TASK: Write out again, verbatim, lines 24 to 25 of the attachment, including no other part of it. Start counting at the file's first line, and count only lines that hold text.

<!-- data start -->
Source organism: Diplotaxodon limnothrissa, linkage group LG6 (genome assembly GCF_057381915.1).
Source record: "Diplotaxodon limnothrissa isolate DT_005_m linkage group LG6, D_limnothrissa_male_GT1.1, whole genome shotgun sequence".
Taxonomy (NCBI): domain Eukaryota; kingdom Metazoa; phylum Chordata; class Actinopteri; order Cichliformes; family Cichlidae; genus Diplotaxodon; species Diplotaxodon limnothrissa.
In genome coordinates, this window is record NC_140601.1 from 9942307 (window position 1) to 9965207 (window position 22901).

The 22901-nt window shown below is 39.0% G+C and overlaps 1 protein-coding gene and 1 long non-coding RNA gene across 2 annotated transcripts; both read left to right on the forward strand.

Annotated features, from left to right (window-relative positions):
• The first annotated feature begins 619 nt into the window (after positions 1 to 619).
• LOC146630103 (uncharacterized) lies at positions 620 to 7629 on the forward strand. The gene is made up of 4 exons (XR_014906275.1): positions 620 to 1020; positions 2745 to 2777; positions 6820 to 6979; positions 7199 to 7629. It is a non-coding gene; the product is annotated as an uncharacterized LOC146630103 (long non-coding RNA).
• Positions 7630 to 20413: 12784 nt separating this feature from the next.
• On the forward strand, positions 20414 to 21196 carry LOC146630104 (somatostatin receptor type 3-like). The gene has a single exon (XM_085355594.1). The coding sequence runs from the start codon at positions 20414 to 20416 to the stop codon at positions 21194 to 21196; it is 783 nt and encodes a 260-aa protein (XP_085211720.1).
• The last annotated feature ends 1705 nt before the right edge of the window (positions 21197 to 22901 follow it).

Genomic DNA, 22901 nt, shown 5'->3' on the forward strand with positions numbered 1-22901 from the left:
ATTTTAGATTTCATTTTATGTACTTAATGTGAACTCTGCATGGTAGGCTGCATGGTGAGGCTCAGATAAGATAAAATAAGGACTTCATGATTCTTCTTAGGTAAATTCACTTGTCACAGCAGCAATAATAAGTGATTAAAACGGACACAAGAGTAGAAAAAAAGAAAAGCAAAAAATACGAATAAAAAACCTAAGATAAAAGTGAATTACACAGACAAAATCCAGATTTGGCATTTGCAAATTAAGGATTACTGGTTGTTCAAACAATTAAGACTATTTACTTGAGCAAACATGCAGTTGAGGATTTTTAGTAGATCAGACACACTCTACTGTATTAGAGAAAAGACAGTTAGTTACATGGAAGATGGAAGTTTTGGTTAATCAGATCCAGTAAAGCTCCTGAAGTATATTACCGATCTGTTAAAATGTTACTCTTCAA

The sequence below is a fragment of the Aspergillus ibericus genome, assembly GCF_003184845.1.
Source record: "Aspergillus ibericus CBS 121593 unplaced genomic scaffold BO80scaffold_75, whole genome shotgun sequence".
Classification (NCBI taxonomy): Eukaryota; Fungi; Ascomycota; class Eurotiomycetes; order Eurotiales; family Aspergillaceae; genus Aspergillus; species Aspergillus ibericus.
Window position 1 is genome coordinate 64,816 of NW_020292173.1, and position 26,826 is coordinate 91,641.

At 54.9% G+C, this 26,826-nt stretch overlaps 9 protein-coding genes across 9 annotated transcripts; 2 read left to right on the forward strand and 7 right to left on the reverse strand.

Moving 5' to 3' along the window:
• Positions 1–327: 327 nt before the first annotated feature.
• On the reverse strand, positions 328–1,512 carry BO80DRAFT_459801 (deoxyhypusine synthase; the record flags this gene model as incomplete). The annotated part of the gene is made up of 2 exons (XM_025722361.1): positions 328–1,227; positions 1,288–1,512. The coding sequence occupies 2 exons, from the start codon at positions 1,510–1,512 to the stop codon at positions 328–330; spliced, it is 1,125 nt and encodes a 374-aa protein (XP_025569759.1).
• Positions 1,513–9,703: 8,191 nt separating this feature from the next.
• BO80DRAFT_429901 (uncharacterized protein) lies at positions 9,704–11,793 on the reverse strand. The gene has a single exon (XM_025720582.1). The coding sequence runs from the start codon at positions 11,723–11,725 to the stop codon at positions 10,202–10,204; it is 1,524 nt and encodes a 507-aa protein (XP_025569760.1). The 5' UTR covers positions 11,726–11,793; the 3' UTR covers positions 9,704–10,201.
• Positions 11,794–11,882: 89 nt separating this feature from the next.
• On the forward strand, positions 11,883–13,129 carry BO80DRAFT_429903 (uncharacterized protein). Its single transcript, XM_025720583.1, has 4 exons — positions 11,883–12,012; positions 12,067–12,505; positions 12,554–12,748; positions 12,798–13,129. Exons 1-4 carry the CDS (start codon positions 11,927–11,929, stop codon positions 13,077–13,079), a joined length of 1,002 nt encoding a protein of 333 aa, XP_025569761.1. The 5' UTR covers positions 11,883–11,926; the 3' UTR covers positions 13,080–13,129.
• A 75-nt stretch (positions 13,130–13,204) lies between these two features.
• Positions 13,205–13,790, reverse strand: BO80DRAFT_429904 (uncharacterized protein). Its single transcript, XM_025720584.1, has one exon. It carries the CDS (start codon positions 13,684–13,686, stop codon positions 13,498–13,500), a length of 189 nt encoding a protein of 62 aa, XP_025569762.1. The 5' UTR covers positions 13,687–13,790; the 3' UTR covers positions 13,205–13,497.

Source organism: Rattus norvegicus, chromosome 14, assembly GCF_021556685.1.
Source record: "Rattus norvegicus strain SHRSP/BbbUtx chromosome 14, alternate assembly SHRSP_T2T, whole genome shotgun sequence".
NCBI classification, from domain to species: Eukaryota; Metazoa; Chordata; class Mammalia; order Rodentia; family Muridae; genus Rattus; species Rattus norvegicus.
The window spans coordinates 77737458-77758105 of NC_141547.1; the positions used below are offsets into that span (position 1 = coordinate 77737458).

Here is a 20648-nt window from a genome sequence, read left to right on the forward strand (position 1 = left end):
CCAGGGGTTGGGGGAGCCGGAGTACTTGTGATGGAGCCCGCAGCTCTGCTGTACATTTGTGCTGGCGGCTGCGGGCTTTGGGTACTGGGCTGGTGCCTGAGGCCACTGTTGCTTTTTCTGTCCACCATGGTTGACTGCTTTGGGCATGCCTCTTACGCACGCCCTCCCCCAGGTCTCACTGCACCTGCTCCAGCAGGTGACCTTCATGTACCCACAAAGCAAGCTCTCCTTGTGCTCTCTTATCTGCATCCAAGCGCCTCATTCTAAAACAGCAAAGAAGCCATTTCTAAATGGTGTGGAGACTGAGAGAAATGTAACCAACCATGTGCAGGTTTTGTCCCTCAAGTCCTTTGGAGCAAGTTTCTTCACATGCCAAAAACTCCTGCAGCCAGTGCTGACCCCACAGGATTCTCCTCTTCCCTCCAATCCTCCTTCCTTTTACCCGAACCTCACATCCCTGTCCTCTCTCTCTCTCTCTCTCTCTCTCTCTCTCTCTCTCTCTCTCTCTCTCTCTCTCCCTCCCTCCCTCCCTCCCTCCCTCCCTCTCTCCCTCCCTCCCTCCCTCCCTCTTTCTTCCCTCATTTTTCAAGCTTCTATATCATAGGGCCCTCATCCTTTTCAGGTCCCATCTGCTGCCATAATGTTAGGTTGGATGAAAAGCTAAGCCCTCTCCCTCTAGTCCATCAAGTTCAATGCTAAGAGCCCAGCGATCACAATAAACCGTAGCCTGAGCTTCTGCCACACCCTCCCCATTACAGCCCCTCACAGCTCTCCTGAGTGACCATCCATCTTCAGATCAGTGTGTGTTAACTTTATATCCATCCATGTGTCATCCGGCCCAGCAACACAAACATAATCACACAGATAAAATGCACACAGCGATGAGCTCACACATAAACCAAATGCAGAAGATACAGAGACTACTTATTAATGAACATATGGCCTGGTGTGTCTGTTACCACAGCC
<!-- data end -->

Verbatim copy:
• Positions 11,794–11,882: 89 nt separating this feature from the next.
• On the forward strand, positions 11,883–13,129 carry BO80DRAFT_429903 (uncharacterized protein). Its single transcript, XM_025720583.1, has 4 exons — positions 11,883–12,012; positions 12,067–12,505; positions 12,554–12,748; positions 12,798–13,129. Exons 1-4 carry the CDS (start codon positions 11,927–11,929, stop codon positions 13,077–13,079), a joined length of 1,002 nt encoding a protein of 333 aa, XP_025569761.1. The 5' UTR covers positions 11,883–11,926; the 3' UTR covers positions 13,080–13,129.